The question arises of how datasets with open licences4 and high-quality metadata can be highlighted so that they stand out from the crowd of published data. One solution is the newly developed branding for FAIR and open ESS data, called EASYDAB5 (Earth System Data Branding).  It consists of a logo that earmarks landing pages of those datasets with a DataCite DOI, an open licence, open file formats6, rich metadata, and which were quality controlled by the responsible repository. The EASYDAB logo is protected and may only be used by repositories that agree to follow the EASYDAB Guidelines7. These guidelines define principles on how to achieve high metadata quality of ESS datasets by demanding specific metadata information. Domain-specific quality guidelines define the mandatory metadata for a self-explaining description of the data. One example is a quality guideline for atmospheric model data - the ATMODAT Standard8. It prescribes not only the metadata for the files but also for the DOI and the landing page. The atmodat data checker9 additionally helps data providers and repositories to check whether data files meet the requirements of the ATMODAT Standard.

The use of the EASYDAB logo is free of charge, but repositories must sign a contract with TIB – Leibniz Information Centre for Science and Technology10. TIB will control in the future that datasets with landing pages highlighted with EASYDAB indeed follow the EASYDAB Guidelines to ensure that EASYDAB remains a branding for high-quality data. 

Using EASYDAB, repositories can indicate their efforts to publish data with high-quality metadata. The EASYDAB logo also indicates to data users that the dataset is quality controlled and can be easily reused.












How to cite: Ganske, A., Heil, A., Thiemann, H., and Lammert, A.: Why we need to highlight FAIR and Open Data and how to do it with EASYDAB, EGU General Assembly 2022, Vienna, Austria, 23–27 May 2022, EGU22-4996,, 2022.

Coffee break
Chairpersons: Alice Fremand, Kirsten Elger, Lesley Wyborn
Virtual presentation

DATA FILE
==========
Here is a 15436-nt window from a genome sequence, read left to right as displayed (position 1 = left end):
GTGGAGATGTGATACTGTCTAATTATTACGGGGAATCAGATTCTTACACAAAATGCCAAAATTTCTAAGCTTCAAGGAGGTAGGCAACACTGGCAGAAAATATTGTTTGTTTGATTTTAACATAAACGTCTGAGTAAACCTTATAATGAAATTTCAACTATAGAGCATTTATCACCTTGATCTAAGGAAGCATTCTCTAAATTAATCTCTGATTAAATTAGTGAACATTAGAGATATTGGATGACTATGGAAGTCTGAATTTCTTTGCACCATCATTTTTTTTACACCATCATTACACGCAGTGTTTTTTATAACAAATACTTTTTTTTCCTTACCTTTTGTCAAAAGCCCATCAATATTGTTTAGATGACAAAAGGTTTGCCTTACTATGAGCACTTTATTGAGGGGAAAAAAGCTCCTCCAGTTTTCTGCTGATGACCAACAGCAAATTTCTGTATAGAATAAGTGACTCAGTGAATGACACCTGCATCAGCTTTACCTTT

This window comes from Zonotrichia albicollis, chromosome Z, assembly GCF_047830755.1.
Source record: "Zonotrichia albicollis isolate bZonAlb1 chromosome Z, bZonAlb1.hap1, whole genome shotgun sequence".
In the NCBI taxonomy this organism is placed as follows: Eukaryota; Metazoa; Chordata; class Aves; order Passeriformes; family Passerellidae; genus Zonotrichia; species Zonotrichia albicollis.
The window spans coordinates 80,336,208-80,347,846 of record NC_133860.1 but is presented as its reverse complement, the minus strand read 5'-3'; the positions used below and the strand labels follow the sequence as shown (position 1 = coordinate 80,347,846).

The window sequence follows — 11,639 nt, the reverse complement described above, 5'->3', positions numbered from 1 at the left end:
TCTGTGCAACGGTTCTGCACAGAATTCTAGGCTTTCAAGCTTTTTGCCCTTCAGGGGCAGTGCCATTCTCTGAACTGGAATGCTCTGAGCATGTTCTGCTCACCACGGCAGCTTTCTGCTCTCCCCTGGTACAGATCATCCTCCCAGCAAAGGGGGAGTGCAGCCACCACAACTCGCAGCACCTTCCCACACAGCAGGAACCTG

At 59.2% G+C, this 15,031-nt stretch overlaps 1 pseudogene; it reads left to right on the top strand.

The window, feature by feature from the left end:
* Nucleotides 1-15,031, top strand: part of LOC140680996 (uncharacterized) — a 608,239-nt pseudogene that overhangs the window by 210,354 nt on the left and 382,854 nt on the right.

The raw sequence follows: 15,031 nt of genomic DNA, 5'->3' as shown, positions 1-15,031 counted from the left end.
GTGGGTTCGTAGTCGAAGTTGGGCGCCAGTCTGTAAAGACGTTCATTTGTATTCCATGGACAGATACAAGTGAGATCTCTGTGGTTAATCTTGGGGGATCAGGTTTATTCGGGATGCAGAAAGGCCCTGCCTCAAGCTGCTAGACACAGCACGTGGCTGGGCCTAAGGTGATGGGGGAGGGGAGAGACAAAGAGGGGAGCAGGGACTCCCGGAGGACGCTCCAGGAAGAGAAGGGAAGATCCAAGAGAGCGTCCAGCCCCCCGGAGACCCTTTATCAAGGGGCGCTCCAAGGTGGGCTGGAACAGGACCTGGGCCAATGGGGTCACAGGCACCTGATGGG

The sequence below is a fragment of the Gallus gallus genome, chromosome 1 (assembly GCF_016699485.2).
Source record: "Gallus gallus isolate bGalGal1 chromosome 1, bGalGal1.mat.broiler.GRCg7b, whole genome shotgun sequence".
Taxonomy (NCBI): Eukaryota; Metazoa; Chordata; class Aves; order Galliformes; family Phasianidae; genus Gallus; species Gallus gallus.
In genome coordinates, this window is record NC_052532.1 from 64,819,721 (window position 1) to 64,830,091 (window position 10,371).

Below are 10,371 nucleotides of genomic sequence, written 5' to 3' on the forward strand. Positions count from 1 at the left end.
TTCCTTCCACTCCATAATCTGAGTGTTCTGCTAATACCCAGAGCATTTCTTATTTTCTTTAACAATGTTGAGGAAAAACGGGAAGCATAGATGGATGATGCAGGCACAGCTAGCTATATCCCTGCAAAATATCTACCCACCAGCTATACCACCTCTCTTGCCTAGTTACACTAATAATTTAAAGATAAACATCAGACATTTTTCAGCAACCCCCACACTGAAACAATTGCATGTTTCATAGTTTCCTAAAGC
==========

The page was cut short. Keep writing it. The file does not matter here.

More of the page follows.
Angelika Heil, Andrea Lammert, and Anette Ganske

Atmospheric Models are a relevant element of Climate Research. Access to this atmospheric model data is not only of interest to a wide scientific community but also to public services, companies, politicians and citizens. The state-of-the-art approach to make the data available is to publish them via a data repository that adheres to the FAIR (Findable, Accessible, Interoperable, and Reusable) principles(1). A FAIR publication of research data implies that the data are described with rich metadata and that the data and metadata meet relevant discipline-specific standards. 

A very comprehensive data standard has been developed for the climate model output within the Climate Model Intercomparison Project (CMIP)(2), which largely builds upon the Climate and Forecast Metadata Conventions (CF Conventions)(3). Nevertheless, there are many areas of atmospheric modelling, where data standardisation according to the CMIP standard is not possible or very difficult. To facilitate this task, the ATMODAT standard(4), a quality guideline for the FAIR and open publication of atmospheric model data, was recently established. 

The ATMODAT standard defines a set of requirements that aim at ensuring a high degree of reusability of published atmospheric model data. The requirements include the use of the netCDF file format(5), the application of the CF conventions(3), a data publication with a DataCite DOI(6), and rich and standardised metadata for the data files, the DOI and on the landing page. 

The atmodat data checker(7) was developed to support data producers in checking if their file metadata comply with the ATMODAT standard. 

We demonstrate the application of the ATMODAT standard to selected datasets from a building-resolving atmospheric model, the "grassroots" AEROCOM MIP, and weather pattern data derived from an atmospheric reanalysis. We explain the practical workflow involved to achieve an ATMODAT-compliant data publication and discuss the various challenges.



How to cite: Heil, A., Lammert, A., and Ganske, A.: How to Prepare Atmospheric Model Data for Publication with the ATMODAT Standard, EGU General Assembly 2022, Vienna, Austria, 23–27 May 2022, EGU22-11046,, 2022.

Presentation form not yet defined
Matthes Rieke, Benedikt Gräler, and Simon Jirka